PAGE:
A Primer on Intrusive Thoughts

I happened to come across this story and found it to be a very clear description of intrusive thoughts. If you've experienced them in the past or are worried about them now, you will want to read this: Dads Have Postpartum Obsessive Thoughts About Babies Just as Moms Do. Here's an excerpt:

A new Mayo Clinic study appearing in the Sept. 3 [2003] issue of the Journal of Clinical Psychology in Medical Settings shows 69% of mothers and 58% of fathers report having postpartum obsessive thoughts or worries about their new babies. The study surveyed 300 childbearing women and their partners, asking them questions about seven subjects including:

Suffocation or SIDS
Intentional harm
Losing the infant
Unacceptable sexual thoughts

While surveys showed that fathers do obsess about these subjects, it found mothers did so more.

It also states that researchers found there was " … a big difference between having postpartum obsessive thoughts that will not lead to violence, and psychotic thoughts that may lead to the rare case of a parent harming the child. That difference is having fear of harming the child and being repulsed or afraid at the thought versus parents viewing their thoughts as realistic and rational."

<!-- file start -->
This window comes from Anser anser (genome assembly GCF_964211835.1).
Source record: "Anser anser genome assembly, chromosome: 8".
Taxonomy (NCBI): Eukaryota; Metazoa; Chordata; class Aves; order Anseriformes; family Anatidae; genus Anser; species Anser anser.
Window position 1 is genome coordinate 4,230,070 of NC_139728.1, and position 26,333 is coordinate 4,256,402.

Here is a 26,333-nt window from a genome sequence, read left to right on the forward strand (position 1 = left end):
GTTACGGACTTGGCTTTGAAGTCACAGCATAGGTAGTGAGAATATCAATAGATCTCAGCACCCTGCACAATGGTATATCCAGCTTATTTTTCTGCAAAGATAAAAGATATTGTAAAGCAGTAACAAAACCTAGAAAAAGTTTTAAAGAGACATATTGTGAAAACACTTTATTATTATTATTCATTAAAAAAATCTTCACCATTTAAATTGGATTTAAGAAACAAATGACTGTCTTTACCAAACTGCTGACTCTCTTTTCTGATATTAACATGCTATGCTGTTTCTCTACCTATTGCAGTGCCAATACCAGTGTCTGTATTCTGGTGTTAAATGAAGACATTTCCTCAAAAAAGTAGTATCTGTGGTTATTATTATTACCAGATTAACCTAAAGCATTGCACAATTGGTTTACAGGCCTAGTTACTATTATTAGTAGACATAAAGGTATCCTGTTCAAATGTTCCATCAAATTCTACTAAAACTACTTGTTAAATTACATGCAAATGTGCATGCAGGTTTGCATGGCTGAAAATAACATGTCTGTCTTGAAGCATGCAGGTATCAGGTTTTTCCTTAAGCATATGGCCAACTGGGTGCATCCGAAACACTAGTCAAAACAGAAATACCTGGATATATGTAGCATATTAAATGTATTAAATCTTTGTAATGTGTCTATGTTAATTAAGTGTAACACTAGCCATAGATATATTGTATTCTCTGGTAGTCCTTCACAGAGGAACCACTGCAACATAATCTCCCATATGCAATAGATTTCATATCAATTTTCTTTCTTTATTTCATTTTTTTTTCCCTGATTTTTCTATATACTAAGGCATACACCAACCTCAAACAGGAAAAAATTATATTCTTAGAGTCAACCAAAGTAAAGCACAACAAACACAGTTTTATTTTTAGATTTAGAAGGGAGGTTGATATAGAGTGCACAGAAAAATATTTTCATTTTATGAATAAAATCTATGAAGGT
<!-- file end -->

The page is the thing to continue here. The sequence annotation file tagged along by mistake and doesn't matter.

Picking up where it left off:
I had no idea that new fathers had those thoughts as well. Obviously, they rarely mention it.

The only thing I really don't agree with is the last sentence: that it's best to simply dismiss such thoughts. There was no way in hell I could have just ignored them. They were unbelievably disturbing. Since thoughts such as those may indicate a postpartum mood disorder, it seems to me it would be better to seek a professional to find out whether you might need treatment in the form of therapy or medication.

Tags: postpartum depression intrusive thoughts postpartum OCD post partum depression

About Katherine Stone

is the founder of Postpartum Progress. She has been named a WebMD Health Hero, one of the fiercest women in America by More magazine, and one of the top 20 Social Media Moms by Working Mother magazine. She is a survivor of postpartum OCD.

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